You can make clearer decisions when all the information is laid on the table. If the bank offers you $500,000 for a house at $1800.00 a month mortgage payment don’t forget all the other things you have to pay for. If all you see is the big house, fancy appliances and the prestige of owning a home you might be sinking your ship pretty fast.
TIP: Paying off as much debt as possible before buying a home is suggested. Get out of debt first the save. I promise you waking up in the morning will be better than waking up to a tonne of debt.
Do You Know Your Credit Score
If you don’t you can order your free credit report once a year from Equifax or Trans Union. If you want to know the actual score you have to pay for that though.
There are such things as bad credit mortgage options that are available but do your research and know what you are getting yourself into. If you want to buy a home and you have bad credit ask yourself why you have bad credit and find ways to improve it.
It is important to at least review your report yearly to make sure there are no errors and no fraudulent activity happening on your account. A bad credit score can mean the difference between owning your dream home or not owning anything at all.
I had to build credit in Canada as a new permanent resident or pay cash for a home as getting a mortgage was near impossible unless we based it on Mrs. CBB’s income and the down payment. I was able to get a credit card from Sears Canada and from President’s Choice Financial which helped me build credit.
Home Ownership Timeline
Once you have an idea of the size of home you can afford or want to afford you can set a timeline. Having a time line helps you to set up a budget spreadsheet so you know how much money is coming in and where you are spending it all. Using a budget to document your expenses is one of the most valuable things you can do for your personal finances.
Some people will save using their Tax Free Savings Account (TFSA), Savings Account or RRSP as a First Time Home Buyer. Goals are also useful as a tool for understanding where you want to be in 5, 10 or 25 years. You might want to set a goal of paying off as much debt as possible while saving.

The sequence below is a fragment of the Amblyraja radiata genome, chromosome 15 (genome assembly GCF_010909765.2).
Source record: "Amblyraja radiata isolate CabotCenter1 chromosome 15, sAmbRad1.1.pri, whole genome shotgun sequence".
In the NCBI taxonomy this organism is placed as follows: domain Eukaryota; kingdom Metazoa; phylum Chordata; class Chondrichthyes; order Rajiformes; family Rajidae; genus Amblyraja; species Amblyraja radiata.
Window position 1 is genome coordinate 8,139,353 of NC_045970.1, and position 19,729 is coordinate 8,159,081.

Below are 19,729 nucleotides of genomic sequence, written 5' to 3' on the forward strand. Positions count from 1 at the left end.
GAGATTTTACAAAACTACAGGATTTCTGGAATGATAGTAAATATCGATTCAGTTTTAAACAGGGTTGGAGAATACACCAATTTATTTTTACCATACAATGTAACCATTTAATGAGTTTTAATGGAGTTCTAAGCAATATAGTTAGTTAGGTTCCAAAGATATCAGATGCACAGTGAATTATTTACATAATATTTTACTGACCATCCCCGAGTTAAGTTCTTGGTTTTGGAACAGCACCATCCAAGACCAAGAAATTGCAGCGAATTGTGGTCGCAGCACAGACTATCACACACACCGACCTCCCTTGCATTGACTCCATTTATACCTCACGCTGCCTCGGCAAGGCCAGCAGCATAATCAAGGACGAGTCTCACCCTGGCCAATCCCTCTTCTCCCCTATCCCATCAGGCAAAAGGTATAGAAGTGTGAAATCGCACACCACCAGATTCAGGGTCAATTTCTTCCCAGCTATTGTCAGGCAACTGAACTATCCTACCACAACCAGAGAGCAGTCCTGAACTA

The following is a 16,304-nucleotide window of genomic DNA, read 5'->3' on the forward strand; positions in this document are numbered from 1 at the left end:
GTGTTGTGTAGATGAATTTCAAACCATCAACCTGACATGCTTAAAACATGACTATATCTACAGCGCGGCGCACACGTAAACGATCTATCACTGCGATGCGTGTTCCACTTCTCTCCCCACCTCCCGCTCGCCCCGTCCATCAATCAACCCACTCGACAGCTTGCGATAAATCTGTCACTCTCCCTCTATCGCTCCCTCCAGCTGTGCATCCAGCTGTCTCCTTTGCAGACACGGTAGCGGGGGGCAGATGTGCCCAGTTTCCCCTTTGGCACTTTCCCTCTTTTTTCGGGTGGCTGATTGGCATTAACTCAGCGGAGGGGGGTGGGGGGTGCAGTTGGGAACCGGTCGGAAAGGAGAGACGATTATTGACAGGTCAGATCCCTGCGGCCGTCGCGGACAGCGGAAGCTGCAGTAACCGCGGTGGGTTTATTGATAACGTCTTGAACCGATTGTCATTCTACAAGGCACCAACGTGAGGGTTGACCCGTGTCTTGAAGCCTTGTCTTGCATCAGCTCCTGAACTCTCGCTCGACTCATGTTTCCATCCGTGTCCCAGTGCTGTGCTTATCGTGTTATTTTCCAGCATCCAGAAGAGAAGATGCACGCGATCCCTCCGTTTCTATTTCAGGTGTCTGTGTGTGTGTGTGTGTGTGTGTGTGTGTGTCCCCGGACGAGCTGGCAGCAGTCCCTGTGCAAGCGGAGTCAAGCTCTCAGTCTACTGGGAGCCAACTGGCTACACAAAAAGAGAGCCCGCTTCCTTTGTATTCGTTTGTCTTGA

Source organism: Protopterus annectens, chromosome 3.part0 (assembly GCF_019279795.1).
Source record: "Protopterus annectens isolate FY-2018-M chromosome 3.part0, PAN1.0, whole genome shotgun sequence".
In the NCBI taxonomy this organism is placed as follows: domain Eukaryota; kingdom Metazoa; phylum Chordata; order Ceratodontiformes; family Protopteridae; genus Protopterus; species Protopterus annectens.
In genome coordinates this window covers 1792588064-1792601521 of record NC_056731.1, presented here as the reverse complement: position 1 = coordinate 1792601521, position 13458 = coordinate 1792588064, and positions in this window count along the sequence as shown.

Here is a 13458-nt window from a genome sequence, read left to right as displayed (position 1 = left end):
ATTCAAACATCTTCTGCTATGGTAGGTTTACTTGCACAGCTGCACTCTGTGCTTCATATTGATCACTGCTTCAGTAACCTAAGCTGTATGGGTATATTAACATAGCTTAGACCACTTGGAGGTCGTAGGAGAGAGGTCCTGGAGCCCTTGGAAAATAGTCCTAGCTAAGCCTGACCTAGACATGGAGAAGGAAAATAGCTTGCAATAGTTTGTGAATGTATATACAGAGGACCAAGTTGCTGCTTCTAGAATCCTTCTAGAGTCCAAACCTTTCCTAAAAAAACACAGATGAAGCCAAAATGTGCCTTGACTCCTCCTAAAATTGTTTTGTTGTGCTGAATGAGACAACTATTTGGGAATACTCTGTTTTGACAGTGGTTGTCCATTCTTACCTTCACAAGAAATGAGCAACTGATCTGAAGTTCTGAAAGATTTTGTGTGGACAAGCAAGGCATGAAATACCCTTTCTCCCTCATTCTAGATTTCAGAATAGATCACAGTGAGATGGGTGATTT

Is this home going to be a potential investment home?
Home Ownership Buyer Process
Talk to different real estate agents and learn about the home buying process. There are many agents that would be more than happy to walk you through the process to better prepare you. You may also want to talk to other experienced home owners to get insight and advice from them since they are experienced in the process.
If you chose to buy a home through a “Private Sale” make sure you understand what you are getting yourself into. Selling your home privately means there is no agent involved, you do the marketing of your home. Essentially you save money by not paying real estate commissions to an agent.
Top organizations such as Property Guys or Comfree will walk you through the process if the for sale by owner route is the path you want to take. Many people have successfully sold their homes and paid themselves and so can you.
A budget is useful for more than just budgeting for a down payment. A budget plan is crucial to life-long financial success. The earlier you understand “money” the better armed you will be in the roads ahead.
Not all, if any of us will be millionaires by the time we retire but by budgeting we may achieve the goals we want, sometimes faster than expected.
Real Estate can be a smart investment when you are an informed buyer or a poor investment without proper planning and research. There also is no hard and fast rule that says you have to purchase by a certain age.
Don’t let the potential Canadian housing bubble and interest rate fiasco cloud your decisions either. Stick to your guns and follow your dreams but don’t set yourself up for failure. There are also reasons not to buy a home but you will know when the time is right if you did all your homework.
In our situation the Canadian bank offered us $500,000 for a mortgage. We ended up purchasing our home for $265,000. After everything we learned we went on to save enough for around a 30% down payment and a decent emergency fund with no consumer debt.
No one says you have to keep up with the Joneses to prove you are better than they are. If you do it’s no one’s fault but your own when we’re enjoying our retirement on the beach and you’re still shovelling snow in the cold. We won’t be thinking of you, I can promise you that!